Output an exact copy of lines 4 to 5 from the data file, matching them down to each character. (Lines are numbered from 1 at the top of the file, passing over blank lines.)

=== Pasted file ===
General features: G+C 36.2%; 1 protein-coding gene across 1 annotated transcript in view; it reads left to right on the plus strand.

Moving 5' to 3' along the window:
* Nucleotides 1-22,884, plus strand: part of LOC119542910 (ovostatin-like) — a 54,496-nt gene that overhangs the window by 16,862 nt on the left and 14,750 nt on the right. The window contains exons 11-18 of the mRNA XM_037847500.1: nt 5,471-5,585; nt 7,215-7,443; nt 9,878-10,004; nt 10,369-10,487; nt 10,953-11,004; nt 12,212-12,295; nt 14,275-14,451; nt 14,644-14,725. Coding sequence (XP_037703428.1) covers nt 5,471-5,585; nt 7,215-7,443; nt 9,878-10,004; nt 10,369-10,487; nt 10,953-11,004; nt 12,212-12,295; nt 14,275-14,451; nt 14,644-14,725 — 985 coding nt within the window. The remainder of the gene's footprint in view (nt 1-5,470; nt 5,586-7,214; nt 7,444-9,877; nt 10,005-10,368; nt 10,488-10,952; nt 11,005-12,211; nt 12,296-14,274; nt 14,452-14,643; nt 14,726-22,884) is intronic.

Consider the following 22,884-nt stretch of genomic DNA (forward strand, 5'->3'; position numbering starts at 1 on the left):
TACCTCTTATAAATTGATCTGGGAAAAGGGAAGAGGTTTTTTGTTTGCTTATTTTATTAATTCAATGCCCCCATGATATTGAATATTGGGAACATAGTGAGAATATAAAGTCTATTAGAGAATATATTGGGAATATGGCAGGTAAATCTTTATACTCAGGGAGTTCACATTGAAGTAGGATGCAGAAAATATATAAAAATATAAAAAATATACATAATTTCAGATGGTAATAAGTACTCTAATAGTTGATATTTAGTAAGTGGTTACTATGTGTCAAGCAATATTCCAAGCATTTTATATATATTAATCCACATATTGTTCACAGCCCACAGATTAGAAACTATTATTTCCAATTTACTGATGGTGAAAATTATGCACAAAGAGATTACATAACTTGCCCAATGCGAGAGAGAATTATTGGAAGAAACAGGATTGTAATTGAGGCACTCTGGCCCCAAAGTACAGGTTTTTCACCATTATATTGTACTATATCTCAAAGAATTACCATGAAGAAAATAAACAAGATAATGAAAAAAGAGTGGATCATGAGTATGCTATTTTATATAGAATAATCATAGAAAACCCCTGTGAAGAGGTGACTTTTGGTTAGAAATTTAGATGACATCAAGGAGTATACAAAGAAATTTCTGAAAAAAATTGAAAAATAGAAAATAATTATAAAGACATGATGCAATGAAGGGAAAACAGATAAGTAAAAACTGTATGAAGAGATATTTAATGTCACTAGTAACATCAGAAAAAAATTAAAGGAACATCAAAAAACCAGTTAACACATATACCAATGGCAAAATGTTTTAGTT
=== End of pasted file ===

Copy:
Consider the following 22,884-nt stretch of genomic DNA (forward strand, 5'->3'; position numbering starts at 1 on the left):
TACCTCTTATAAATTGATCTGGGAAAAGGGAAGAGGTTTTTTGTTTGCTTATTTTATTAATTCAATGCCCCCATGATATTGAATATTGGGAACATAGTGAGAATATAAAGTCTATTAGAGAATATATTGGGAATATGGCAGGTAAATCTTTATACTCAGGGAGTTCACATTGAAGTAGGATGCAGAAAATATATAAAAATATAAAAAATATACATAATTTCAGATGGTAATAAGTACTCTAATAGTTGATATTTAGTAAGTGGTTACTATGTGTCAAGCAATATTCCAAGCATTTTATATATATTAATCCACATATTGTTCACAGCCCACAGATTAGAAACTATTATTTCCAATTTACTGATGGTGAAAATTATGCACAAAGAGATTACATAACTTGCCCAATGCGAGAGAGAATTATTGGAAGAAACAGGATTGTAATTGAGGCACTCTGGCCCCAAAGTACAGGTTTTTCACCATTATATTGTACTATATCTCAAAGAATTACCATGAAGAAAATAAACAAGATAATGAAAAAAGAGTGGATCATGAGTATGCTATTTTATATAGAATAATCATAGAAAACCCCTGTGAAGAGGTGACTTTTGGTTAGAAATTTAGATGACATCAAGGAGTATACAAAGAAATTTCTGAAAAAAATTGAAAAATAGAAAATAATTATAAAGACATGATGCAATGAAGGGAAAACAGATAAGTAAAAACTGTATGAAGAGATATTTAATGTCACTAGTAACATCAGAAAAAAATTAAAGGAACATCAAAAAACCAGTTAACACATATACCAATGGCAAAATGTTTTAGTT